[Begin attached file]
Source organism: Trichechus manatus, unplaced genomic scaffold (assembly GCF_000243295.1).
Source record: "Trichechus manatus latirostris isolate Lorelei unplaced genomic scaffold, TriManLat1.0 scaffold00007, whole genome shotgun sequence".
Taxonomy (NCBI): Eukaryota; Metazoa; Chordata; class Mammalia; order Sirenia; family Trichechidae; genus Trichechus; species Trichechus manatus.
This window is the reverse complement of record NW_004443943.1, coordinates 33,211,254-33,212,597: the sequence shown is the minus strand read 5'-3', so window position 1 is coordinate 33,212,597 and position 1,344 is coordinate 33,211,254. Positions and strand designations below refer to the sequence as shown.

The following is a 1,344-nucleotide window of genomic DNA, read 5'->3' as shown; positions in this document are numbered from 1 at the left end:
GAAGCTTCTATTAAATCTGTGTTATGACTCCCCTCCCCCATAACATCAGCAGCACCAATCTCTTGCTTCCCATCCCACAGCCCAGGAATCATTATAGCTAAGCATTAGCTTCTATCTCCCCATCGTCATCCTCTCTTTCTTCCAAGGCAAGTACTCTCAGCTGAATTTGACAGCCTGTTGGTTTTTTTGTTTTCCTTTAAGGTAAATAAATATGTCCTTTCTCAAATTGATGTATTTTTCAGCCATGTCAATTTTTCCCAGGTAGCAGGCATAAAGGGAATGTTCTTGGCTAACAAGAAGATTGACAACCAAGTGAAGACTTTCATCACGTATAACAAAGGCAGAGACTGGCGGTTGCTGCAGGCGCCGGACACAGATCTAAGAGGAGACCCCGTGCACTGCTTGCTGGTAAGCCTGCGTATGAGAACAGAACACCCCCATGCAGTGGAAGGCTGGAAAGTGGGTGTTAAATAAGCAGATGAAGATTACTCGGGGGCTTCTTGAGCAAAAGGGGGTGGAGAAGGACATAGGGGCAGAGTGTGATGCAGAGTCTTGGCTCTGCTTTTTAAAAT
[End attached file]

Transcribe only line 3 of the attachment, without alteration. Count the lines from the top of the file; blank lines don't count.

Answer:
Taxonomy (NCBI): Eukaryota; Metazoa; Chordata; class Mammalia; order Sirenia; family Trichechidae; genus Trichechus; species Trichechus manatus.